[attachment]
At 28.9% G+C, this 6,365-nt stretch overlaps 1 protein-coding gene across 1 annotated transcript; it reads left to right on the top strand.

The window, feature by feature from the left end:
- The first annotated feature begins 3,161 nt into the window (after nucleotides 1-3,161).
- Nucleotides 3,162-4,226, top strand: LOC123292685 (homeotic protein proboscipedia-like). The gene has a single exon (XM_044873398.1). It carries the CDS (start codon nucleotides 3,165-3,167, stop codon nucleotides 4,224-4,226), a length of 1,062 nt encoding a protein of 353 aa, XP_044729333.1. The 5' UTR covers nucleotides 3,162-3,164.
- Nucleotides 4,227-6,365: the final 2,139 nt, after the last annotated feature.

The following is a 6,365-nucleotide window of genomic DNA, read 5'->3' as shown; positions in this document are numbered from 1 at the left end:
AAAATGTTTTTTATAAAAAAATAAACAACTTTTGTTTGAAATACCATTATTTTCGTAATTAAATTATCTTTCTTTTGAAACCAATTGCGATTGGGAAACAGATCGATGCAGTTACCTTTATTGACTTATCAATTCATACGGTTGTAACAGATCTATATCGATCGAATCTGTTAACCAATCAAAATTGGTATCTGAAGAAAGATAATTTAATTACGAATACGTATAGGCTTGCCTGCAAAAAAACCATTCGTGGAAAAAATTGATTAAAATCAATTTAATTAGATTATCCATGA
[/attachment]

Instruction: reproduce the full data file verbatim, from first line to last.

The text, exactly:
At 28.9% G+C, this 6,365-nt stretch overlaps 1 protein-coding gene across 1 annotated transcript; it reads left to right on the top strand.

The window, feature by feature from the left end:
- The first annotated feature begins 3,161 nt into the window (after nucleotides 1-3,161).
- Nucleotides 3,162-4,226, top strand: LOC123292685 (homeotic protein proboscipedia-like). The gene has a single exon (XM_044873398.1). It carries the CDS (start codon nucleotides 3,165-3,167, stop codon nucleotides 4,224-4,226), a length of 1,062 nt encoding a protein of 353 aa, XP_044729333.1. The 5' UTR covers nucleotides 3,162-3,164.
- Nucleotides 4,227-6,365: the final 2,139 nt, after the last annotated feature.

The following is a 6,365-nucleotide window of genomic DNA, read 5'->3' as shown; positions in this document are numbered from 1 at the left end:
AAAATGTTTTTTATAAAAAAATAAACAACTTTTGTTTGAAATACCATTATTTTCGTAATTAAATTATCTTTCTTTTGAAACCAATTGCGATTGGGAAACAGATCGATGCAGTTACCTTTATTGACTTATCAATTCATACGGTTGTAACAGATCTATATCGATCGAATCTGTTAACCAATCAAAATTGGTATCTGAAGAAAGATAATTTAATTACGAATACGTATAGGCTTGCCTGCAAAAAAACCATTCGTGGAAAAAATTGATTAAAATCAATTTAATTAGATTATCCATGA